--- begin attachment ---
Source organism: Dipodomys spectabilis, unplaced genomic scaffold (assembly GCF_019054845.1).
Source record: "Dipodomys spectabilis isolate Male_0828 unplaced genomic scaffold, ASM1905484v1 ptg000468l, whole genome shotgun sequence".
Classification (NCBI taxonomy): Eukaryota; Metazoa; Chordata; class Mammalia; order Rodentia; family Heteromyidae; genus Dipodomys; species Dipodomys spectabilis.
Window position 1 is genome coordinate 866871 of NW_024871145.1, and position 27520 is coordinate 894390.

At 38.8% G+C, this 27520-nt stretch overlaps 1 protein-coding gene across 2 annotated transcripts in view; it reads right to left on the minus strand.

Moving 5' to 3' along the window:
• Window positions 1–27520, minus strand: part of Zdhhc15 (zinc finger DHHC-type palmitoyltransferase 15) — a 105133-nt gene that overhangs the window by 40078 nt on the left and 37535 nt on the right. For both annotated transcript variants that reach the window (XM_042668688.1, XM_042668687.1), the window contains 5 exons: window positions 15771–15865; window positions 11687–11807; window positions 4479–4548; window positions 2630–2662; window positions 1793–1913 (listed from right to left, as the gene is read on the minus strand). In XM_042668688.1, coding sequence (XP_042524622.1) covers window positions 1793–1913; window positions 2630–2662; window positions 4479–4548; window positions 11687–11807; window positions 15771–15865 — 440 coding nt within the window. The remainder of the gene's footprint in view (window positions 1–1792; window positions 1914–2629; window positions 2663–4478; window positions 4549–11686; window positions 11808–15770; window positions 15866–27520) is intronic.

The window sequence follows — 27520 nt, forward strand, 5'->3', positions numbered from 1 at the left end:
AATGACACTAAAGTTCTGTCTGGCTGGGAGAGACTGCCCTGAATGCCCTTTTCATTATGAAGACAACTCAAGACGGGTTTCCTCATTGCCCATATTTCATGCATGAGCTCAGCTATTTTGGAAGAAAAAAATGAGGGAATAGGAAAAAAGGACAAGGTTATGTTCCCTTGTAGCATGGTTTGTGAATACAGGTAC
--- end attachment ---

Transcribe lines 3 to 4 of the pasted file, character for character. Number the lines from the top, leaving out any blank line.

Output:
Classification (NCBI taxonomy): Eukaryota; Metazoa; Chordata; class Mammalia; order Rodentia; family Heteromyidae; genus Dipodomys; species Dipodomys spectabilis.
Window position 1 is genome coordinate 866871 of NW_024871145.1, and position 27520 is coordinate 894390.